The decedents of Ronnie.
    Ronnie Ragan was a horrible human being who couldn’t tell a lie from the truth and didn’t care.
    He truly is the Father of the Neocons

  4. RR was a despicable human being, “a deceiver of the public and, one suspects, himself” as one astute observer once put it. Remember this is the man who mocked the hungry of this country as being “on a diet”. Vile. But much worse than that, he and his minions started the slow motion coup of the GOP by the Birchites, Larouchians, Randians, and yes, frankly, the Boothians (who still can’t accept the Union’s defeat of the Confederacy and are hell bent on exacting some sort of amorphous revenge). Systematic war against the poor, minorities, intellectuals, and impoverished, weaker countries whose resources we covet will, in the long run, likely prove the least malicious of Reagan’s and the GOP’s legacies. Far greater mischief will dog their legacy as deltas are flooded, storms inundate our cities, and food production suffers as climate becomes less stable: simply put, under Reagan anti-environmentalism became a key aspect of GOP identity. Reaganism is in no small part single-handedly responsible for the environmental disaster that is human driven climate change. How ironic that Reagan spoke at the Normandy Beaches, a historic site that his party is now determined to visit with flood and ruin.

  5. I respectfully suggest you adjust your publishing mechanism so that, for example, this article by Harvey J. Kaye doesn’t say “by Juan Cole” under the headline.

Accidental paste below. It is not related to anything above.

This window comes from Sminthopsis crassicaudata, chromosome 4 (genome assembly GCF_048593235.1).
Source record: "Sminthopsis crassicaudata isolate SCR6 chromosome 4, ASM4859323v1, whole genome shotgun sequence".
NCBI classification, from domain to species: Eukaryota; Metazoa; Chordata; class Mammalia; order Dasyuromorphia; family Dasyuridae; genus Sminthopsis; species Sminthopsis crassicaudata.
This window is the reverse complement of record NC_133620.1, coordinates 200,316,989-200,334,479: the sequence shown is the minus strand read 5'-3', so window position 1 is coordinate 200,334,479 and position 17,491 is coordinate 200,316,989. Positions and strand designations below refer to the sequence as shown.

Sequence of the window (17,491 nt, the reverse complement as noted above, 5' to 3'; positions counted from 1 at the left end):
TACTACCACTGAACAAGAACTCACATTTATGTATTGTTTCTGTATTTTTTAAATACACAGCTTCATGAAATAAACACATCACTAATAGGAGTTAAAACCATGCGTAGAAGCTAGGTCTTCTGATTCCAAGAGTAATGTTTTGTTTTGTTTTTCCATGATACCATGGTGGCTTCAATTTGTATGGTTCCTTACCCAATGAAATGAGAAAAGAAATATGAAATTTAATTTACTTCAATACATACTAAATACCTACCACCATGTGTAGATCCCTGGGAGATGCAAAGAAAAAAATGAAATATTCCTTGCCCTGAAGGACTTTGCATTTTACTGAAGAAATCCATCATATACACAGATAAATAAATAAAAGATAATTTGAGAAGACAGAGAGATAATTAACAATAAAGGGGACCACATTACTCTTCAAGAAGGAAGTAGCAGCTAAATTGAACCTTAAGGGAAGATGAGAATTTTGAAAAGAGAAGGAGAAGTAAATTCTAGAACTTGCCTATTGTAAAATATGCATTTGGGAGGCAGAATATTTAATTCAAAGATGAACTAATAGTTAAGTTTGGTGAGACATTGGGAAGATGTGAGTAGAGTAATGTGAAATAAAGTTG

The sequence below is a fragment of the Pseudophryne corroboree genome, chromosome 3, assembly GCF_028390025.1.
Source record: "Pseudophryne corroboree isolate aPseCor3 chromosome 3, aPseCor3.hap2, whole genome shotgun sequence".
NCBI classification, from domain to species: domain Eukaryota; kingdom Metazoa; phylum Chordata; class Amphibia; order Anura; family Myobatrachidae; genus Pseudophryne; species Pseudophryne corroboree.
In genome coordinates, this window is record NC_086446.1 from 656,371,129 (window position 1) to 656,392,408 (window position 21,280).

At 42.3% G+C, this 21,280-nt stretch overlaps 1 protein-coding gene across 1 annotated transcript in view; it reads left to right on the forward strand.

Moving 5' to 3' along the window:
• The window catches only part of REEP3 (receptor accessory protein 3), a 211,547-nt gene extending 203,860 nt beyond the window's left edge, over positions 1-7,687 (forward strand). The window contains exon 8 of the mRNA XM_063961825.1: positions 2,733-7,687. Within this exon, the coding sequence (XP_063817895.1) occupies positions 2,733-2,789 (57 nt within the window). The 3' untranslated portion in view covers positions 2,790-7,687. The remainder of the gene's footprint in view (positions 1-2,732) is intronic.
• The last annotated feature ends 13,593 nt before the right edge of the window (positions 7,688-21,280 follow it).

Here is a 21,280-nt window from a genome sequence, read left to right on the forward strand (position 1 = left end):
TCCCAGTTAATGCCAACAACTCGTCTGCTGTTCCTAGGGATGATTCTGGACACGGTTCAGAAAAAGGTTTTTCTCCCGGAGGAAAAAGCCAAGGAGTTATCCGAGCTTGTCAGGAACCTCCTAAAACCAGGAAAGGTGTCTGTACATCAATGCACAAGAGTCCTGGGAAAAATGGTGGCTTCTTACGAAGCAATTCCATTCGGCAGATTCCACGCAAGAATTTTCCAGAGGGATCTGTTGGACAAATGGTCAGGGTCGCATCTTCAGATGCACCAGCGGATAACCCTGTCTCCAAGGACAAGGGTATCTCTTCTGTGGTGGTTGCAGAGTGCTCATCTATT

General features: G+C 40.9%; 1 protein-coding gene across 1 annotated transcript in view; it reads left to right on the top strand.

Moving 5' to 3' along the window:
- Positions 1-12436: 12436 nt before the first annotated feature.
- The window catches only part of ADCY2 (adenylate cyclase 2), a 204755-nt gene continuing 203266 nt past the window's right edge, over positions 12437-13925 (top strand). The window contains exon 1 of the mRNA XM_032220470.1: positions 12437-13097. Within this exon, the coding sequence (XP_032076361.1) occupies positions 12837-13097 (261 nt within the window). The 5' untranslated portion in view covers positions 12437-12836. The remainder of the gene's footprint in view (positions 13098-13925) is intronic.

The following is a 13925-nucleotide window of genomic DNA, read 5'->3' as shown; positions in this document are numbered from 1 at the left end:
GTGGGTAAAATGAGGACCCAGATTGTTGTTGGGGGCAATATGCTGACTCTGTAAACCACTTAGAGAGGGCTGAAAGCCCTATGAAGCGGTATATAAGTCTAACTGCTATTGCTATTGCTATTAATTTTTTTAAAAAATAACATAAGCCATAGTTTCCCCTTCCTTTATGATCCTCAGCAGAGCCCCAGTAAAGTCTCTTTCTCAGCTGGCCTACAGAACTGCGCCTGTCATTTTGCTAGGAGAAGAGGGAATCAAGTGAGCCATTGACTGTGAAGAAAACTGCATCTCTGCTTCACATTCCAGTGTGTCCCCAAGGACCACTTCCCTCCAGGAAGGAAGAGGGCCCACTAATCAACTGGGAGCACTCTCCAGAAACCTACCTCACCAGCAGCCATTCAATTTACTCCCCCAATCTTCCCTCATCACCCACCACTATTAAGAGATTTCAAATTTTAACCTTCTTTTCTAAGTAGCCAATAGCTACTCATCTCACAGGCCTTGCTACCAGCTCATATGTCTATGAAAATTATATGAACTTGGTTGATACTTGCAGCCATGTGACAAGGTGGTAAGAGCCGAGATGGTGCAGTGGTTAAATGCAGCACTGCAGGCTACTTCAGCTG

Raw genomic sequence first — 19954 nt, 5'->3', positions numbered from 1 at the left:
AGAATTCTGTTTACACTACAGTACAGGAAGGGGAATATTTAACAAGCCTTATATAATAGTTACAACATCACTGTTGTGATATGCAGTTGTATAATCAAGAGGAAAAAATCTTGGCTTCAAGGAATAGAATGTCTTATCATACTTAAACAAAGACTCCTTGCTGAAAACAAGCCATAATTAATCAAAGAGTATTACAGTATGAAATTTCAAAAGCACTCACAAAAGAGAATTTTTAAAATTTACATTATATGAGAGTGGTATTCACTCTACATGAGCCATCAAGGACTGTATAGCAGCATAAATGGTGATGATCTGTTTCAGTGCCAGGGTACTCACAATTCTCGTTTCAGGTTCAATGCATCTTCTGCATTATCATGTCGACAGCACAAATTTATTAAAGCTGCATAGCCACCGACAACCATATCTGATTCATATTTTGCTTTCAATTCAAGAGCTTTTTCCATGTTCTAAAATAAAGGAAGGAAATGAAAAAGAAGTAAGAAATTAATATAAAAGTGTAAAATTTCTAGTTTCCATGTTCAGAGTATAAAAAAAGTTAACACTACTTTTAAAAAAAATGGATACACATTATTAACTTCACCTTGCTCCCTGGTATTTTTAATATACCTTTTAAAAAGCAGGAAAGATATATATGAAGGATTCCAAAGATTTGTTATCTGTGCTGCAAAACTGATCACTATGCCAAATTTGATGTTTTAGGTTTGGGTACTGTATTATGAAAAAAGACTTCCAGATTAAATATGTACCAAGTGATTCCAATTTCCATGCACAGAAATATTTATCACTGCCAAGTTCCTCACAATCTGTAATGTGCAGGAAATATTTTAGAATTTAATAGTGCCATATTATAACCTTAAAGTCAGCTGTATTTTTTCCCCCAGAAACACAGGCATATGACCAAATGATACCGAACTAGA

6. Conservatives use “history” to tyrannize those who demand a more equitable society, but their history is put together at a cafeteria, where they pick and choose highlights to claim for themselves. Because they didn’t get called on that by the media, they now feel entitled to claim Hitler was a leftist and Martin Luther King a Republican. Or that the Founding Fathers dictated that Christians have a monopoly on power. Their most impressive tricks involve America’s two biggest wars, the Civil War and WW2, where the US was obviously on the left-wing, pro-egalitarian side. Northern conservatives simply take it as a given that all conservatives hate slavery and that it was all a “misunderstanding” or fluke, and Lincoln was just a conservative protecting law ‘n’ order – yet at the SAME TIME southern conservatives hate Lincoln, denounce every position he actually took, and still claim the right to the same principles Jeff Davis claimed. Yet the northern & southern conservatives never seem to have a disagreement over their utterly incompatible views on Lincoln.

    And then we have the matter in this article about FDR – who by some Heisenbergian slight of hand both IS and IS NOT the main driver of the US during its biggest victory. Somehow he’s become two people, the devil of the New Deal and the smiling patriot of the War, but only one can exist in the mind of a conservative at the same time, switching back & forth depending on what argument he needs to win. The Four Freedoms prove there was only one FDR, just as there was only one Lincoln. They were both radical egalitarians who refused to accept the Founding Fathers as Moses setting commandments in immutable stone.

  7. To me Reagan was what Americans love most ie bullshit delivered with promises of an infinite future. The guy didn’t have an opinion and was simply another paid for politician spouting what he’d been paid so spout. Hollow shell of a man.